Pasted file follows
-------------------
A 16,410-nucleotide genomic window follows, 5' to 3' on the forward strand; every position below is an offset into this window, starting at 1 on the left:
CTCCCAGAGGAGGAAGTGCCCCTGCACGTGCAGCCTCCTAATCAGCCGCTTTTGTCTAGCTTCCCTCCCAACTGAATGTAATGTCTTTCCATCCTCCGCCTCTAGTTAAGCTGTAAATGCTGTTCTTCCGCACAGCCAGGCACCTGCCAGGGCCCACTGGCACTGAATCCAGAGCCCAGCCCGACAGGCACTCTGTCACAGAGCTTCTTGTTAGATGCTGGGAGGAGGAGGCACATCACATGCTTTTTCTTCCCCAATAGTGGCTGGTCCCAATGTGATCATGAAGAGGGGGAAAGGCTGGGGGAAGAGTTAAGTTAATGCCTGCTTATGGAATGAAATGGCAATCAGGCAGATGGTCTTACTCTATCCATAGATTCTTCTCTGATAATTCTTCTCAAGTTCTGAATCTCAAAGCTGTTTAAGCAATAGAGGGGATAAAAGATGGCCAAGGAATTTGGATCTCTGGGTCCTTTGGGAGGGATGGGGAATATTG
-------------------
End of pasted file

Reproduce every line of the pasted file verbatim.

A 16,410-nucleotide genomic window follows, 5' to 3' on the forward strand; every position below is an offset into this window, starting at 1 on the left:
CTCCCAGAGGAGGAAGTGCCCCTGCACGTGCAGCCTCCTAATCAGCCGCTTTTGTCTAGCTTCCCTCCCAACTGAATGTAATGTCTTTCCATCCTCCGCCTCTAGTTAAGCTGTAAATGCTGTTCTTCCGCACAGCCAGGCACCTGCCAGGGCCCACTGGCACTGAATCCAGAGCCCAGCCCGACAGGCACTCTGTCACAGAGCTTCTTGTTAGATGCTGGGAGGAGGAGGCACATCACATGCTTTTTCTTCCCCAATAGTGGCTGGTCCCAATGTGATCATGAAGAGGGGGAAAGGCTGGGGGAAGAGTTAAGTTAATGCCTGCTTATGGAATGAAATGGCAATCAGGCAGATGGTCTTACTCTATCCATAGATTCTTCTCTGATAATTCTTCTCAAGTTCTGAATCTCAAAGCTGTTTAAGCAATAGAGGGGATAAAAGATGGCCAAGGAATTTGGATCTCTGGGTCCTTTGGGAGGGATGGGGAATATTG